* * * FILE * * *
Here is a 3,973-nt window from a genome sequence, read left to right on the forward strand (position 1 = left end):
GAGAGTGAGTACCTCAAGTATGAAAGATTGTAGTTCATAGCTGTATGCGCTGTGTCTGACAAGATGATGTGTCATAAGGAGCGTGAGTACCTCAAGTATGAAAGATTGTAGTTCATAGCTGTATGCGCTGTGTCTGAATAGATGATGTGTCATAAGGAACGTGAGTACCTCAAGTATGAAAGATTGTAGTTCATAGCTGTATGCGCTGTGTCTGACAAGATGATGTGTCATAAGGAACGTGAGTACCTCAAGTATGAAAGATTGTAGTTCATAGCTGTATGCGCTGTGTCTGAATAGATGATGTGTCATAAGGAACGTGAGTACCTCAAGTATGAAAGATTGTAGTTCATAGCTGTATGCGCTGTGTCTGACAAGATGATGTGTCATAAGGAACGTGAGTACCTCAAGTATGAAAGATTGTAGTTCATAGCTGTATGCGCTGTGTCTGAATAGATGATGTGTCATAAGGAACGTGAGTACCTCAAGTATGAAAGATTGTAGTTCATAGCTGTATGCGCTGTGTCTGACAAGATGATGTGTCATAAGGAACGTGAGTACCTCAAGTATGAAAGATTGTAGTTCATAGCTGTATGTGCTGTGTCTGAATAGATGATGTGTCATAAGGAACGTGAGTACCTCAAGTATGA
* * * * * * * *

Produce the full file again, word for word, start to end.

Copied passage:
Here is a 3,973-nt window from a genome sequence, read left to right on the forward strand (position 1 = left end):
GAGAGTGAGTACCTCAAGTATGAAAGATTGTAGTTCATAGCTGTATGCGCTGTGTCTGACAAGATGATGTGTCATAAGGAGCGTGAGTACCTCAAGTATGAAAGATTGTAGTTCATAGCTGTATGCGCTGTGTCTGAATAGATGATGTGTCATAAGGAACGTGAGTACCTCAAGTATGAAAGATTGTAGTTCATAGCTGTATGCGCTGTGTCTGACAAGATGATGTGTCATAAGGAACGTGAGTACCTCAAGTATGAAAGATTGTAGTTCATAGCTGTATGCGCTGTGTCTGAATAGATGATGTGTCATAAGGAACGTGAGTACCTCAAGTATGAAAGATTGTAGTTCATAGCTGTATGCGCTGTGTCTGACAAGATGATGTGTCATAAGGAACGTGAGTACCTCAAGTATGAAAGATTGTAGTTCATAGCTGTATGCGCTGTGTCTGAATAGATGATGTGTCATAAGGAACGTGAGTACCTCAAGTATGAAAGATTGTAGTTCATAGCTGTATGCGCTGTGTCTGACAAGATGATGTGTCATAAGGAACGTGAGTACCTCAAGTATGAAAGATTGTAGTTCATAGCTGTATGTGCTGTGTCTGAATAGATGATGTGTCATAAGGAACGTGAGTACCTCAAGTATGA